Rosé, a trendy new colour in the land of reds

News / Trends / 18 July, 2016

By: Joaquín Hidalgo

Argentina is well known for its red wines, especially Malbec, a varietal that offers a vast array of styles. For the same reason they are able to develop so many different types of Malbec, rosé wines are becoming a growing trend in the land of reds.

In line with global consumer trends – the United States, for example, have became the second biggest drinkers of rosé wines over the past decade. Currently it is doing well both in the domestic and international markets. For example, exports to North America are about 36 thousand cases per year.

The sommelier Peter Weltmann, from Bi-Rite Market, based in San Francisco, is excited about the opportunity of Argentine rosé. “The category is steadily growing and I see no reason why Argentina can’t be part of that growth. I have tried some delicious, light rosé wines, which I think will serve to associate them with quality, and as the price is well positioned, I think they will be in high demand, “he said.

Baby skin

Rosé wines have always had their niche in Argentina. These days with new styles, such as “press and bottled” wine, the profile is becoming more attractive to a new generation of drinkers. The same phenomenon attracts others across the world. “Here in the United States – says the sommelier Charlie Arturaola -, rosé wines are flying out of the shops, priced between $12 – $39. It is the folly of both millennials and connoisseurs. ”

Rosé wines apparently tie together two loose ends: new consumers, who do not understand the formal code of wine and its terroir, and the experts, looking for a refreshing drink to relax with. We see it every day. It can be drunk at a celebration, or with some tapas and on hot days, there’s nothing like a tasty refreshing drink.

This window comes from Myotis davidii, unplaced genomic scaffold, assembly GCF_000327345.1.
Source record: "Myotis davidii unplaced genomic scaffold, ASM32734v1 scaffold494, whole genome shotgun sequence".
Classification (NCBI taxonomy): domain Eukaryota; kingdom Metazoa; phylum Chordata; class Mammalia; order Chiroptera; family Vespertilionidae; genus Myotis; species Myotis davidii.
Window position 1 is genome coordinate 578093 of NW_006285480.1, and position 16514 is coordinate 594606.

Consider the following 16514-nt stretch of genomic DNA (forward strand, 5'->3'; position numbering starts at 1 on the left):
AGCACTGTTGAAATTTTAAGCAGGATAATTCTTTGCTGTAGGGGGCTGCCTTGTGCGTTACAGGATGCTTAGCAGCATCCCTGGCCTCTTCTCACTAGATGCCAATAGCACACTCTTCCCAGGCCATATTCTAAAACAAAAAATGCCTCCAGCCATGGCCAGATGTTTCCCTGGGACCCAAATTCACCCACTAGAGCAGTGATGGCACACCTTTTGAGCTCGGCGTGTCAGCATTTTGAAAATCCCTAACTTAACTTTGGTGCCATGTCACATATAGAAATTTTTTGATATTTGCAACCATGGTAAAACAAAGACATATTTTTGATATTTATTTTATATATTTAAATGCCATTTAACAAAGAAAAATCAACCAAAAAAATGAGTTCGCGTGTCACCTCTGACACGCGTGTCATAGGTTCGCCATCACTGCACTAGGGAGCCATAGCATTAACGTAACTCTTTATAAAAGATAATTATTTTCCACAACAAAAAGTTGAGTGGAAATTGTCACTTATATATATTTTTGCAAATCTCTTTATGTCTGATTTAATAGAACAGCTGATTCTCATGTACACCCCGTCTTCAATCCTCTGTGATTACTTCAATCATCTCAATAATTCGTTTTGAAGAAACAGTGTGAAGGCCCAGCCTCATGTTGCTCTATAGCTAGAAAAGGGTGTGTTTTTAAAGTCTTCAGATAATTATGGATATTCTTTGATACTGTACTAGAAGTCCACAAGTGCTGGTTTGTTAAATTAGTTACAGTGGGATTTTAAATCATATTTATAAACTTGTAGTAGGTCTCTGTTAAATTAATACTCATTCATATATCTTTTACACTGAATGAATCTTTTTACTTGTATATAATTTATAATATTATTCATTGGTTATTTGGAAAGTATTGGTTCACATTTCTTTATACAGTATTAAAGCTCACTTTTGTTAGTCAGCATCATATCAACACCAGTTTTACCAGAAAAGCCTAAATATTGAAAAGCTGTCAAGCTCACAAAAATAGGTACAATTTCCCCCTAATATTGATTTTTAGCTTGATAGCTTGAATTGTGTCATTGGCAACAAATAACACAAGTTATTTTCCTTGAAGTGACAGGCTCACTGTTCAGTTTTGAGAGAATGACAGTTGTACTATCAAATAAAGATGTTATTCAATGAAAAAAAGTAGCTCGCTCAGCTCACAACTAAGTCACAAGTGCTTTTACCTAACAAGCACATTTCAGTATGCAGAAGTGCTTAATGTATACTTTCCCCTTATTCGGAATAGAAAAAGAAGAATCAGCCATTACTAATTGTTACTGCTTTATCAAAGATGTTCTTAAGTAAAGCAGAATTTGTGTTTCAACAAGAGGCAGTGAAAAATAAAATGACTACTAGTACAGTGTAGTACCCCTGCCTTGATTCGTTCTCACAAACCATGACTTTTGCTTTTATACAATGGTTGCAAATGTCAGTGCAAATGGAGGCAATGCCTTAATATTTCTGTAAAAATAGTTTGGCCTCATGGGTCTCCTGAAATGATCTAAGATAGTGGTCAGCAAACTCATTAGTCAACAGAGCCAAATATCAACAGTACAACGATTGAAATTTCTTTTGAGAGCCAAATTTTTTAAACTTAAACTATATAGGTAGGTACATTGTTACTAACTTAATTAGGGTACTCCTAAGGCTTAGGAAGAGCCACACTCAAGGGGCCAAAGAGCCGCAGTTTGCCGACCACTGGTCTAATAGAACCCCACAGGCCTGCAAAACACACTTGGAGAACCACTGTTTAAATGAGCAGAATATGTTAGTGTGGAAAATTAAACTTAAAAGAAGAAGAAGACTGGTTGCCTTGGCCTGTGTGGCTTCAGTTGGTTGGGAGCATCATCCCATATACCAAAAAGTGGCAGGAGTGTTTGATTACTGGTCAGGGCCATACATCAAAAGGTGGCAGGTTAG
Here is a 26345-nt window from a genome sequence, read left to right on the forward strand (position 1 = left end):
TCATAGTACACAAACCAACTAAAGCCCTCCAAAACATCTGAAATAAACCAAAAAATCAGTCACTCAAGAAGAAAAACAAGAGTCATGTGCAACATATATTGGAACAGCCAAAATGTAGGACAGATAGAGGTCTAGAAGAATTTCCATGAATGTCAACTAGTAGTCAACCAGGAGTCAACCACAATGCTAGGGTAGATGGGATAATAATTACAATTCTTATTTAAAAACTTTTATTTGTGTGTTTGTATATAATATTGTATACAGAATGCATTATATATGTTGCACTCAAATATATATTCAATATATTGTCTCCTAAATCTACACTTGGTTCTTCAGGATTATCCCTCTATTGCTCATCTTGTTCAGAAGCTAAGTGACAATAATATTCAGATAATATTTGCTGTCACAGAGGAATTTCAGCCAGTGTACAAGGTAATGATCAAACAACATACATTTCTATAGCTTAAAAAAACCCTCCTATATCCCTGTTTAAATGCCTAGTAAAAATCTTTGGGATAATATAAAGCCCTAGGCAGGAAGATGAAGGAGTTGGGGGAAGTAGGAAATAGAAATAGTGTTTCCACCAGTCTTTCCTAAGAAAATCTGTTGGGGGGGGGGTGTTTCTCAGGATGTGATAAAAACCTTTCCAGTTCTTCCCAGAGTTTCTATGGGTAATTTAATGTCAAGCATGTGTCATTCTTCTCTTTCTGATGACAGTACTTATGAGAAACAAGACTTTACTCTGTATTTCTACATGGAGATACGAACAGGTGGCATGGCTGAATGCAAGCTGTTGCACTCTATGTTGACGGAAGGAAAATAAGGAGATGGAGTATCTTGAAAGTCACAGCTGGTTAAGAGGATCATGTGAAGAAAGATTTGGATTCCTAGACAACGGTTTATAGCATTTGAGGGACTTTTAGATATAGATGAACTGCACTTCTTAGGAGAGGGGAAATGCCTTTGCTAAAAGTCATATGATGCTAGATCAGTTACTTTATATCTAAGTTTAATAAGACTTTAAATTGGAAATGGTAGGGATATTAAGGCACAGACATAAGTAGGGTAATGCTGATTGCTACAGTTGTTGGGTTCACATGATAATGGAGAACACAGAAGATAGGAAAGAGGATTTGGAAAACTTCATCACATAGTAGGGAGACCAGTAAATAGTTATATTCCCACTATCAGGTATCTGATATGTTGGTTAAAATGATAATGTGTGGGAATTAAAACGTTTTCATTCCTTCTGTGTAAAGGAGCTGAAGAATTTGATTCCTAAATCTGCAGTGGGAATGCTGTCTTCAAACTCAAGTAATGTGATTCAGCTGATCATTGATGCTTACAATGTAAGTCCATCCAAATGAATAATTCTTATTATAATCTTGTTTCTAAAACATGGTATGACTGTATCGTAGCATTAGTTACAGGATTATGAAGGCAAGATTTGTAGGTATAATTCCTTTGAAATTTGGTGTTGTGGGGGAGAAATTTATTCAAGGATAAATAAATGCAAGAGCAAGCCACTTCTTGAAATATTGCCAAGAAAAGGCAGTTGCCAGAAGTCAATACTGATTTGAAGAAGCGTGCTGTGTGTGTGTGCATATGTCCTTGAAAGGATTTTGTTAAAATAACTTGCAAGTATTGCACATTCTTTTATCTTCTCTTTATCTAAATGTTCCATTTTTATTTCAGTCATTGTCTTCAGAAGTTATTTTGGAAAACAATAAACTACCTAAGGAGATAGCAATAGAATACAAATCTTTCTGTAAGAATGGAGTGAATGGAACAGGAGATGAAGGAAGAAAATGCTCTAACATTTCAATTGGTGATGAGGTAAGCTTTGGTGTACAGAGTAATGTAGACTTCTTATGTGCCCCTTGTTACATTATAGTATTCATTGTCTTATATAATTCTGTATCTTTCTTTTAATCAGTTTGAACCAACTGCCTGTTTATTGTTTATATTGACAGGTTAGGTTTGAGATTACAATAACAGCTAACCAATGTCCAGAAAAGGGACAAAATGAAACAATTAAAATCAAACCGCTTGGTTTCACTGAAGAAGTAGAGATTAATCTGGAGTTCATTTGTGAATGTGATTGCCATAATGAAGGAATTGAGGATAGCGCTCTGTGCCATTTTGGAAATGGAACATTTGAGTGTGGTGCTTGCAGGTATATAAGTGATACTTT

This is where the rosés make their grand entrance. While sales multiply around the world, they offer a profile of light and fragrant wines that Argentina has to offer; with a base of Malbec, but also blends. Above all, people are looking for light wines, described as baby skin, with coppery tones reminiscent of the skin of an onion, and in the mouth they are ethereal and fresh like flavoured water.

Malbec and then some…

While the phenomenon of rosé has revolutionised North America- even out of season, and has catapulted its sales by 31% annually -, Argentine Rosé provides the perfect key for that market: arriving nice and fresh, having recently been bottled.

The sommelier Jaime Smith, Communication & Education Development for Southern Wine and Spirits, based in Las Vegas, believes the key lies in the famous Malbec: “In Las Vegas you can see a couple of labels of Malbec Rosé in restaurants. American consumers equate Malbec with Argentina, so it seems a good idea to develop it. “

Argentina offers some brands which sell well in the United States. One of the most celebrated wines in the domestic market is Domaine Bousquet, whose rosé blend – of organic Malbec and Cabernet – marked a before and after in the local market and now ranks fifth in the ranking of rosés exported by Argentina. It is a light coloured rosé, very aromatic with elevated freshness. A style which shares the podium with others like Viña Palaciega Rosé, Finca el Origen Rosé, Finca Wolffer Rosé. The best-selling is Southern Vineyard.

They are not the only ones however. In fact, there are about fifty rosé brands currently being exported to the North. Examples of those with more accentuated colours are Las Perdices, Serbal and Alta Vista Classic Rosé, representing the midpoint between the ethereal rosé styles of Provence and the regional ones with a more intense colour.